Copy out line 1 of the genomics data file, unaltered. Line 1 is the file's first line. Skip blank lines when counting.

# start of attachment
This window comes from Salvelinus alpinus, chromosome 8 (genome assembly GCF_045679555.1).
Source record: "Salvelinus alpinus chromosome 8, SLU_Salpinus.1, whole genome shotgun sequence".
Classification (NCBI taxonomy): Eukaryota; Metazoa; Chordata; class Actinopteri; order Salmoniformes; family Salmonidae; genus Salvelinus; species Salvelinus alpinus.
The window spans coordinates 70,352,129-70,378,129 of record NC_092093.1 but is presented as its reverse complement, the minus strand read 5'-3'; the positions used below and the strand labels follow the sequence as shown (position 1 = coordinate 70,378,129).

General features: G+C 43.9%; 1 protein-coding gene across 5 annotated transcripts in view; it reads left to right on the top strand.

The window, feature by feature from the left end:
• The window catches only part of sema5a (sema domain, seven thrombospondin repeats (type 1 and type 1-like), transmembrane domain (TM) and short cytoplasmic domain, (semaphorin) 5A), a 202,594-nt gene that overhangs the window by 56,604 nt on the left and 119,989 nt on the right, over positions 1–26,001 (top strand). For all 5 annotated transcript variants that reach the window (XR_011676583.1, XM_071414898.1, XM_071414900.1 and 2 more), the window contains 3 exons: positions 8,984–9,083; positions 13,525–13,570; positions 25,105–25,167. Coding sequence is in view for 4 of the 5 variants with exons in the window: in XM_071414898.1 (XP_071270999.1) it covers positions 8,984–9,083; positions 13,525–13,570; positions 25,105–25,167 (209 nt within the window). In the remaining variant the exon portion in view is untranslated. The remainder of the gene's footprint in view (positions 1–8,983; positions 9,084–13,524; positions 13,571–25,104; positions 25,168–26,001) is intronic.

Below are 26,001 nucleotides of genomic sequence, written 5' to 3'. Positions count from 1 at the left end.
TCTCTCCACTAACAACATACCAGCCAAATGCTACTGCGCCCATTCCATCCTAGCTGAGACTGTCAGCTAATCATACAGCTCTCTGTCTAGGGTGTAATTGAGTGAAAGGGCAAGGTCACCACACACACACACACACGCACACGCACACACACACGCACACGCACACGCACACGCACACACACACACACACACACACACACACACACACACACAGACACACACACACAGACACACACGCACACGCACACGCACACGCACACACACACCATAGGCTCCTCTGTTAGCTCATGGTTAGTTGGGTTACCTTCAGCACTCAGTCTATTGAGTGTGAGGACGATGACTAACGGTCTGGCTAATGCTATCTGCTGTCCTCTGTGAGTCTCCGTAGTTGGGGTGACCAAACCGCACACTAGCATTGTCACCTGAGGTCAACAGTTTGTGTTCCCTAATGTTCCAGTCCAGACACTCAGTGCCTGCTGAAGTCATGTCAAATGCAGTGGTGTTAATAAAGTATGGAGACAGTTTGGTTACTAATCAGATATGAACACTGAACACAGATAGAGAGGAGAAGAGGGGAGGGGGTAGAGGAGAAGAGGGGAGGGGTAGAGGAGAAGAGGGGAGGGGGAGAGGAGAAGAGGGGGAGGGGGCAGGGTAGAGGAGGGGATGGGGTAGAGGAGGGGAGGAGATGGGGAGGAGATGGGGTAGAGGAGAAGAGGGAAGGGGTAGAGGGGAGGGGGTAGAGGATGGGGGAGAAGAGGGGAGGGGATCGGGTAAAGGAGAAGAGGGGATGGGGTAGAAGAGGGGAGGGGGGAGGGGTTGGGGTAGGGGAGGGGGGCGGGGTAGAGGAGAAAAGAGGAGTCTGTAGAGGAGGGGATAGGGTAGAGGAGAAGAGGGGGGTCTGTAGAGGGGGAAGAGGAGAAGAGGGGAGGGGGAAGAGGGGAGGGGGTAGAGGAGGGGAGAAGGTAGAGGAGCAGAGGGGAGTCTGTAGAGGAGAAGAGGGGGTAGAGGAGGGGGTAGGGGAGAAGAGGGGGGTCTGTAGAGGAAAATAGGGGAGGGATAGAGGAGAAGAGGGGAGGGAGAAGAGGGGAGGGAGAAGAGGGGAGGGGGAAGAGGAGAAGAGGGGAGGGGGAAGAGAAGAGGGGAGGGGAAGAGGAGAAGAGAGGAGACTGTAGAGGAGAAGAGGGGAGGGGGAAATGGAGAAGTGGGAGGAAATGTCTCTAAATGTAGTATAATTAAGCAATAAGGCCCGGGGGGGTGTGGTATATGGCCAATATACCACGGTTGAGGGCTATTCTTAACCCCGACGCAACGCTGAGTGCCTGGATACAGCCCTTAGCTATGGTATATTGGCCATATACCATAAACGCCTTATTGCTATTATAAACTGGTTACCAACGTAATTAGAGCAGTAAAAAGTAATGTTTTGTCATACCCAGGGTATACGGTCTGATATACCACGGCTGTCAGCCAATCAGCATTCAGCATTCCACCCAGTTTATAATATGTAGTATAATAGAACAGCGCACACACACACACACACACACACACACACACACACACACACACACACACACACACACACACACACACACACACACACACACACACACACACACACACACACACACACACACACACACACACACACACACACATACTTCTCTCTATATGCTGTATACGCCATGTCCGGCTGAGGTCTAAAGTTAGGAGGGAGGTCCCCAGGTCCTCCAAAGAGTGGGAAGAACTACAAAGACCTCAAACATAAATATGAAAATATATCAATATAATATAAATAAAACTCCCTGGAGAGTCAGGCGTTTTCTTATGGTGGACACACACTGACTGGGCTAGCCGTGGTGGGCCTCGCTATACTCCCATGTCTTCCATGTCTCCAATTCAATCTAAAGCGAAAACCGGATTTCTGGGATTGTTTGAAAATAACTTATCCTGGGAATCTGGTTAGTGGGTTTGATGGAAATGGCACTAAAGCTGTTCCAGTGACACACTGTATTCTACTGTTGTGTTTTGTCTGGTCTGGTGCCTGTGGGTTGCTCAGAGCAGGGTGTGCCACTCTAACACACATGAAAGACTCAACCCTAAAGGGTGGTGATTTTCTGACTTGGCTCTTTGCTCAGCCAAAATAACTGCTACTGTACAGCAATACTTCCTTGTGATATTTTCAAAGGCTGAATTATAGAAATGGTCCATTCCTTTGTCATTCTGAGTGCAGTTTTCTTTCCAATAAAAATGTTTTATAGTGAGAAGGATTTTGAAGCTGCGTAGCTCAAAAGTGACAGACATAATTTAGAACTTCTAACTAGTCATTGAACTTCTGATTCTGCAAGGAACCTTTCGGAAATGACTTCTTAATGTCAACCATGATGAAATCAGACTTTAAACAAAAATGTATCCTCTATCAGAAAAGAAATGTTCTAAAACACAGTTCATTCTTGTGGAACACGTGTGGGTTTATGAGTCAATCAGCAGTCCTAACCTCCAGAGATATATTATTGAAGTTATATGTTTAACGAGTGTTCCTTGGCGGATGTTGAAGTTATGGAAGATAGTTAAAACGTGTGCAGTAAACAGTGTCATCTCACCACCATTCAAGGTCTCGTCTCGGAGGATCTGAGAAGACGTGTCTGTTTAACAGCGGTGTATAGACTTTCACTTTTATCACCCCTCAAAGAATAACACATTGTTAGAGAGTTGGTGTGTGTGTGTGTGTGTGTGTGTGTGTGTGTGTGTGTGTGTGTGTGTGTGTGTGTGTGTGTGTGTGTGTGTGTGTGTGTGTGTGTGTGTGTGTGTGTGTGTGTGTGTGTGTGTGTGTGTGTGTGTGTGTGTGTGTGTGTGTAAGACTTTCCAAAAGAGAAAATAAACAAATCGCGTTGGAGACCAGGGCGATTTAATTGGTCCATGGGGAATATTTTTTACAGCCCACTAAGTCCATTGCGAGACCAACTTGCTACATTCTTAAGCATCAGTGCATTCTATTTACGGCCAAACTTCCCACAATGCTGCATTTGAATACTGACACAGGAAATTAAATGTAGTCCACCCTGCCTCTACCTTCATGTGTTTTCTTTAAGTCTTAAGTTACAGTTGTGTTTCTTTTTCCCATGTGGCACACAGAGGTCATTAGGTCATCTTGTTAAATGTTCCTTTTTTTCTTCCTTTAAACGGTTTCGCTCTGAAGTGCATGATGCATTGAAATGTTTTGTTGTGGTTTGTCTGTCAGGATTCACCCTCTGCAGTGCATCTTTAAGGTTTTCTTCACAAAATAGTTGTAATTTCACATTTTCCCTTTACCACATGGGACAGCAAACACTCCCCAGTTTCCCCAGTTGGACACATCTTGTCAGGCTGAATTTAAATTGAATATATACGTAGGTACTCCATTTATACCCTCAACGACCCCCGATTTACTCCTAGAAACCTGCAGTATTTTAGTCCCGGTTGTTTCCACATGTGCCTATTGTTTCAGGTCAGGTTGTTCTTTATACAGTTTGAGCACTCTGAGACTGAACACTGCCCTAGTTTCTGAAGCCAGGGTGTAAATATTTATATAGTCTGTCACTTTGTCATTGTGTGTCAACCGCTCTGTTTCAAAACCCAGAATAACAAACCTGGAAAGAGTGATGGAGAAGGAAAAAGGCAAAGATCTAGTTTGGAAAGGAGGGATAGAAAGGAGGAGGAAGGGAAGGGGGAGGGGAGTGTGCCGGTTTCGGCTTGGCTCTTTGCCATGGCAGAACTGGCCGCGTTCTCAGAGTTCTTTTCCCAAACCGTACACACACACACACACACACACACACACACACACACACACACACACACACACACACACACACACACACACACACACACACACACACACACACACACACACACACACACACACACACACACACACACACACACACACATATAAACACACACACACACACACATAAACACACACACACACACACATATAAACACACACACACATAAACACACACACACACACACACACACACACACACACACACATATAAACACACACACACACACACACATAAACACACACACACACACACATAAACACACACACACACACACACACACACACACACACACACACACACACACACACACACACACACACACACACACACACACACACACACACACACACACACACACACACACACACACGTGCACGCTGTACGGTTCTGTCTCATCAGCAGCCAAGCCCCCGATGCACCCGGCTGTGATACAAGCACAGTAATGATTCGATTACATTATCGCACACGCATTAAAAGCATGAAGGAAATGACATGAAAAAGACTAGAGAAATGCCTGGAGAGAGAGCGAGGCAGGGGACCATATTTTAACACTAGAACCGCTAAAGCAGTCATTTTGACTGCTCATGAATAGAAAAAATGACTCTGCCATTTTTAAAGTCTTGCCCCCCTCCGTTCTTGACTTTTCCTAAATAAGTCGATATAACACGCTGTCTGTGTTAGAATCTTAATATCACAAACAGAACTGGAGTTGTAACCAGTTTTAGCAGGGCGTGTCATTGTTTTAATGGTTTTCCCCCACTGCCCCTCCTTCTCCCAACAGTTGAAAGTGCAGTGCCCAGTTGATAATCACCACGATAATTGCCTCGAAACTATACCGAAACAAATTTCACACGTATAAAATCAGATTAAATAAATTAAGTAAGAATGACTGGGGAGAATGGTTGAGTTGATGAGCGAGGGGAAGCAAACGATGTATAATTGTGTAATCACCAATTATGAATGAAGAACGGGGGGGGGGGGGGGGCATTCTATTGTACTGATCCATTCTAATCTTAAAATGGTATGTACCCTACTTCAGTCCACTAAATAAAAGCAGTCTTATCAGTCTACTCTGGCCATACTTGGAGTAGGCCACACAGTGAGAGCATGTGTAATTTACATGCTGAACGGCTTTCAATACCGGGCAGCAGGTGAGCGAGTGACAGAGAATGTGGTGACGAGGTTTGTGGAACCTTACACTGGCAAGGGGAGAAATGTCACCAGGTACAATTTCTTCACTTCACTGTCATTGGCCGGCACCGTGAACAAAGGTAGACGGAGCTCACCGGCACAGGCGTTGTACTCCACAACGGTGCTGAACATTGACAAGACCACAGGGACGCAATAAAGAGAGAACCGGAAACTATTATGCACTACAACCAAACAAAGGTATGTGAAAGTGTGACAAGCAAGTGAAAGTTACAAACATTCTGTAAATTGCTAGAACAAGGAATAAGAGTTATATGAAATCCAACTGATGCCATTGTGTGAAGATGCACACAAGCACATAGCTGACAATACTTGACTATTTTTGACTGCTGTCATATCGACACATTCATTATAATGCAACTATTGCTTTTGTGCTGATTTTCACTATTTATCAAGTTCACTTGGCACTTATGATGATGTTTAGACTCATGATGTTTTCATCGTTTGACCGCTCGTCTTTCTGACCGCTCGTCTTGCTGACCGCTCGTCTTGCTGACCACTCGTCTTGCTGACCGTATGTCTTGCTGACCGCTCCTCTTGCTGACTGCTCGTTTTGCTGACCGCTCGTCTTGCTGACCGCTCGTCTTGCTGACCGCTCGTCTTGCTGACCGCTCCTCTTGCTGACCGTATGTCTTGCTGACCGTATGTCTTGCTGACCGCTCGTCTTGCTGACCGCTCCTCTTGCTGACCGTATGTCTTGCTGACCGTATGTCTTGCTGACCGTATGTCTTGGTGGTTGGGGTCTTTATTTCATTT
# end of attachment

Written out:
This window comes from Salvelinus alpinus, chromosome 8 (genome assembly GCF_045679555.1).